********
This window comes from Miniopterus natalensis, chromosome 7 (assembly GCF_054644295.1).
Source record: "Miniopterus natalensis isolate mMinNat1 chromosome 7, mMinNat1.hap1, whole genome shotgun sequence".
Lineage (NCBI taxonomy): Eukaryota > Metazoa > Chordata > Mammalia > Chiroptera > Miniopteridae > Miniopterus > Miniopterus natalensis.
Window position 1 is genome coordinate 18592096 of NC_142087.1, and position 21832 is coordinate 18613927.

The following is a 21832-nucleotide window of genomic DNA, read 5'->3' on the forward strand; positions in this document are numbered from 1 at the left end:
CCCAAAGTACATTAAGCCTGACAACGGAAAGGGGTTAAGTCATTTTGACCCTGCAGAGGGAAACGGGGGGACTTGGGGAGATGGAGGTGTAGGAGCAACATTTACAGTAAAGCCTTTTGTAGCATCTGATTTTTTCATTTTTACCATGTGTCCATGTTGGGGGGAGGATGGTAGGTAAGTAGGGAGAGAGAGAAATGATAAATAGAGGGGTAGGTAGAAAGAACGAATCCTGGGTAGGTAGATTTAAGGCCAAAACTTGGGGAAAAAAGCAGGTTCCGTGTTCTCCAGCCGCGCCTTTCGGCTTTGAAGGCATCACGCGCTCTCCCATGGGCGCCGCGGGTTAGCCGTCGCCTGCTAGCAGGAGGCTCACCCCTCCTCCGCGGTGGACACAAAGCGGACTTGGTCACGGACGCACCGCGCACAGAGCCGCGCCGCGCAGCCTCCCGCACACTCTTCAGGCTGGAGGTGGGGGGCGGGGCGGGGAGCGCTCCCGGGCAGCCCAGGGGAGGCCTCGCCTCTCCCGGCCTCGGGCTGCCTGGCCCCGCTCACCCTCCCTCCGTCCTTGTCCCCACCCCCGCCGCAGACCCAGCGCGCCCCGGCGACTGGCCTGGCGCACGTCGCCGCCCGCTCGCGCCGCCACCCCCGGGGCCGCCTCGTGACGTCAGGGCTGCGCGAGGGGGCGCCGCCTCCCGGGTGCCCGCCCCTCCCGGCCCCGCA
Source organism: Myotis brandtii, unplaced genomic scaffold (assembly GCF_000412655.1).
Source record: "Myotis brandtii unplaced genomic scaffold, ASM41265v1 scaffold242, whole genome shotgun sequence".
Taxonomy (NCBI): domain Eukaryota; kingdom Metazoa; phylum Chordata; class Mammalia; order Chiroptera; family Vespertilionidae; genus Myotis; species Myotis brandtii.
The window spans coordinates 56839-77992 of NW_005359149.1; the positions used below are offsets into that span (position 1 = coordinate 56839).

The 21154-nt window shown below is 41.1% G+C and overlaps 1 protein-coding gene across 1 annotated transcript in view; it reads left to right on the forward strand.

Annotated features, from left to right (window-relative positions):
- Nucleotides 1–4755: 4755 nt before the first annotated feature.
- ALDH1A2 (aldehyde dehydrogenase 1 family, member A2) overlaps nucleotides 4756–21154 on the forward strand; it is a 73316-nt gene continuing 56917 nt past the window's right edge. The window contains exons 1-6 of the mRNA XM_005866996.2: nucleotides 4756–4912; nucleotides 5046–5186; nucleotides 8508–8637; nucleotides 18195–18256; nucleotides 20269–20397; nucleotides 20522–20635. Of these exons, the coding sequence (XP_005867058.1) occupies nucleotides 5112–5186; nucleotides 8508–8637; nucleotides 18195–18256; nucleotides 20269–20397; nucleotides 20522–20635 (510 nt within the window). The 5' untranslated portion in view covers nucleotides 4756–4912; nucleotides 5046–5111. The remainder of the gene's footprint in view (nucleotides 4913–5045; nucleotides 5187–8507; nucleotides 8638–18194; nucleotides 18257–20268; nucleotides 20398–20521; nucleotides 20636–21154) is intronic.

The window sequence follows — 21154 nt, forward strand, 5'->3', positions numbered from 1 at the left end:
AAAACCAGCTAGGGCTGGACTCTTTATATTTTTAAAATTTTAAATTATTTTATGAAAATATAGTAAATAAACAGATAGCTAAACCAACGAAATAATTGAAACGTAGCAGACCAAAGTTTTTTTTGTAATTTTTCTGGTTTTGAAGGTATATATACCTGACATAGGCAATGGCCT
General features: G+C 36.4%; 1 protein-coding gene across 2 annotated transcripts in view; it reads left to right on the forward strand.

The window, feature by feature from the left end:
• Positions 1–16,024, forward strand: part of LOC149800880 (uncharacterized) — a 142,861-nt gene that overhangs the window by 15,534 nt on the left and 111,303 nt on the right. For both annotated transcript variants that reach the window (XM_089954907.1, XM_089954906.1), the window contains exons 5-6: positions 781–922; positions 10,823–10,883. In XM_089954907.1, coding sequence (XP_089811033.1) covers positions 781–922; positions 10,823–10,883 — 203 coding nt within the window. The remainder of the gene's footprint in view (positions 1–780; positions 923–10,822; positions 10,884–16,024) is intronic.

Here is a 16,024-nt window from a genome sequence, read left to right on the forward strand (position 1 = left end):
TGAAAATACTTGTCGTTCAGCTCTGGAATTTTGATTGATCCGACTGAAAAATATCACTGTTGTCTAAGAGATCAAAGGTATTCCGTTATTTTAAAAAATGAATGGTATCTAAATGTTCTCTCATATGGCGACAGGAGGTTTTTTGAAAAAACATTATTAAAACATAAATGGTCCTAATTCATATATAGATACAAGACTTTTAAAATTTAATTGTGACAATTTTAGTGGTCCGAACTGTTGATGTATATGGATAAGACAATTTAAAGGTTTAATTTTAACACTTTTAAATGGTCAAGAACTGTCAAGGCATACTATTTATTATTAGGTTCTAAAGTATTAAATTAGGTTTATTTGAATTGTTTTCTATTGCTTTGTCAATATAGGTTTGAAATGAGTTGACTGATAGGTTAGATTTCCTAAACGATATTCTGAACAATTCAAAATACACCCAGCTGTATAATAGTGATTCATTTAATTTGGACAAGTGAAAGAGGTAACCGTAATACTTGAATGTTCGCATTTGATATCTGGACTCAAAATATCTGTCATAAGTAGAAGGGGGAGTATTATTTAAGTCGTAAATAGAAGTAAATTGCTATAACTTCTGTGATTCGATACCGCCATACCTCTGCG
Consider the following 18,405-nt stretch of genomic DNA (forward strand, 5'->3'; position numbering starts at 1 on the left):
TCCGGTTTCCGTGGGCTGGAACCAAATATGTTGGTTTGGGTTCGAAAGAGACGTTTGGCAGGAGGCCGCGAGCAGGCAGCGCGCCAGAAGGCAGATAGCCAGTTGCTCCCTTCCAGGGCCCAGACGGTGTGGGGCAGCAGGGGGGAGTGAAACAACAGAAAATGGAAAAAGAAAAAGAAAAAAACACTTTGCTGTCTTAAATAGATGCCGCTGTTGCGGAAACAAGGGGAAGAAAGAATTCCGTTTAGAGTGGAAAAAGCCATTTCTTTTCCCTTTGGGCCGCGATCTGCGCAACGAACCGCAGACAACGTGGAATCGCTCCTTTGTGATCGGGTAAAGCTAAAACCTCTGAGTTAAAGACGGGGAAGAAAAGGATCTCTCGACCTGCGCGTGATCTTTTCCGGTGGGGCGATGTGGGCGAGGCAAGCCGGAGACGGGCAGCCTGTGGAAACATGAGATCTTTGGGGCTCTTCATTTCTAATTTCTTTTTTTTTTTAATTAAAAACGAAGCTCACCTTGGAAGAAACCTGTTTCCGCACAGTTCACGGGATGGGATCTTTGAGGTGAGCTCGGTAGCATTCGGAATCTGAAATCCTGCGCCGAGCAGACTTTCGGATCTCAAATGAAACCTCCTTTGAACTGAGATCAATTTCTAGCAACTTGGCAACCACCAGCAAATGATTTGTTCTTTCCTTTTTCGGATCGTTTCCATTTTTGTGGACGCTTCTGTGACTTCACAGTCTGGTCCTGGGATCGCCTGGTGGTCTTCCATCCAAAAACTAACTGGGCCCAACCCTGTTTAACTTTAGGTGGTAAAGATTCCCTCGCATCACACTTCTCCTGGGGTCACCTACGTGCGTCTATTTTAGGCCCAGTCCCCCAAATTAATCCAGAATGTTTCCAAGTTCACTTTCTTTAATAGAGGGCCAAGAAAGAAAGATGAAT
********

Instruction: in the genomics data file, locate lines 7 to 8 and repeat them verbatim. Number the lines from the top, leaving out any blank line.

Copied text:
Source organism: Myotis brandtii, unplaced genomic scaffold (assembly GCF_000412655.1).
Source record: "Myotis brandtii unplaced genomic scaffold, ASM41265v1 scaffold242, whole genome shotgun sequence".